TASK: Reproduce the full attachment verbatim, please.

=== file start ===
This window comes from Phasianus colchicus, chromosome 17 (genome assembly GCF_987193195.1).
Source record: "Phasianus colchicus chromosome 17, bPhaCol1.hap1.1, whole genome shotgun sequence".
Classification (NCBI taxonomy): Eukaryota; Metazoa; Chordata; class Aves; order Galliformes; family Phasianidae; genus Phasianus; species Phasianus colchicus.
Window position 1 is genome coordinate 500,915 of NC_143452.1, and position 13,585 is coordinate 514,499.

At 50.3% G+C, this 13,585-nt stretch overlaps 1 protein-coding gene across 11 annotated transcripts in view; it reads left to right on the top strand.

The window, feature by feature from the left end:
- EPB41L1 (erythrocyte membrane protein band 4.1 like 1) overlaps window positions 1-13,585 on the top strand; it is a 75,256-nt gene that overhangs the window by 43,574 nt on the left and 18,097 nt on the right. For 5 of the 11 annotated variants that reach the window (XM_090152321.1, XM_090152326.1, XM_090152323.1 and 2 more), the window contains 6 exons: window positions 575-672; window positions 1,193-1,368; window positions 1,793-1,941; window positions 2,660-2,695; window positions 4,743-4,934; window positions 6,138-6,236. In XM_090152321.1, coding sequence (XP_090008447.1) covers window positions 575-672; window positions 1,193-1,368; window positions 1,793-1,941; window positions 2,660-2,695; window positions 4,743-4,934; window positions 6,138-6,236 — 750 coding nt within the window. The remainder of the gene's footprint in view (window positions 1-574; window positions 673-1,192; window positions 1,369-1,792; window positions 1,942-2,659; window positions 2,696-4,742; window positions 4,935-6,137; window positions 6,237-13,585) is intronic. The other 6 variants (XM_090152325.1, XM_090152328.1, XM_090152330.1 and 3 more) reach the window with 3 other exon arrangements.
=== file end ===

This window comes from Phasianus colchicus, chromosome 17 (genome assembly GCF_987193195.1).
Source record: "Phasianus colchicus chromosome 17, bPhaCol1.hap1.1, whole genome shotgun sequence".
Classification (NCBI taxonomy): Eukaryota; Metazoa; Chordata; class Aves; order Galliformes; family Phasianidae; genus Phasianus; species Phasianus colchicus.
Window position 1 is genome coordinate 500,915 of NC_143452.1, and position 13,585 is coordinate 514,499.

At 50.3% G+C, this 13,585-nt stretch overlaps 1 protein-coding gene across 11 annotated transcripts in view; it reads left to right on the top strand.

The window, feature by feature from the left end:
- EPB41L1 (erythrocyte membrane protein band 4.1 like 1) overlaps window positions 1-13,585 on the top strand; it is a 75,256-nt gene that overhangs the window by 43,574 nt on the left and 18,097 nt on the right. For 5 of the 11 annotated variants that reach the window (XM_090152321.1, XM_090152326.1, XM_090152323.1 and 2 more), the window contains 6 exons: window positions 575-672; window positions 1,193-1,368; window positions 1,793-1,941; window positions 2,660-2,695; window positions 4,743-4,934; window positions 6,138-6,236. In XM_090152321.1, coding sequence (XP_090008447.1) covers window positions 575-672; window positions 1,193-1,368; window positions 1,793-1,941; window positions 2,660-2,695; window positions 4,743-4,934; window positions 6,138-6,236 — 750 coding nt within the window. The remainder of the gene's footprint in view (window positions 1-574; window positions 673-1,192; window positions 1,369-1,792; window positions 1,942-2,659; window positions 2,696-4,742; window positions 4,935-6,137; window positions 6,237-13,585) is intronic. The other 6 variants (XM_090152325.1, XM_090152328.1, XM_090152330.1 and 3 more) reach the window with 3 other exon arrangements.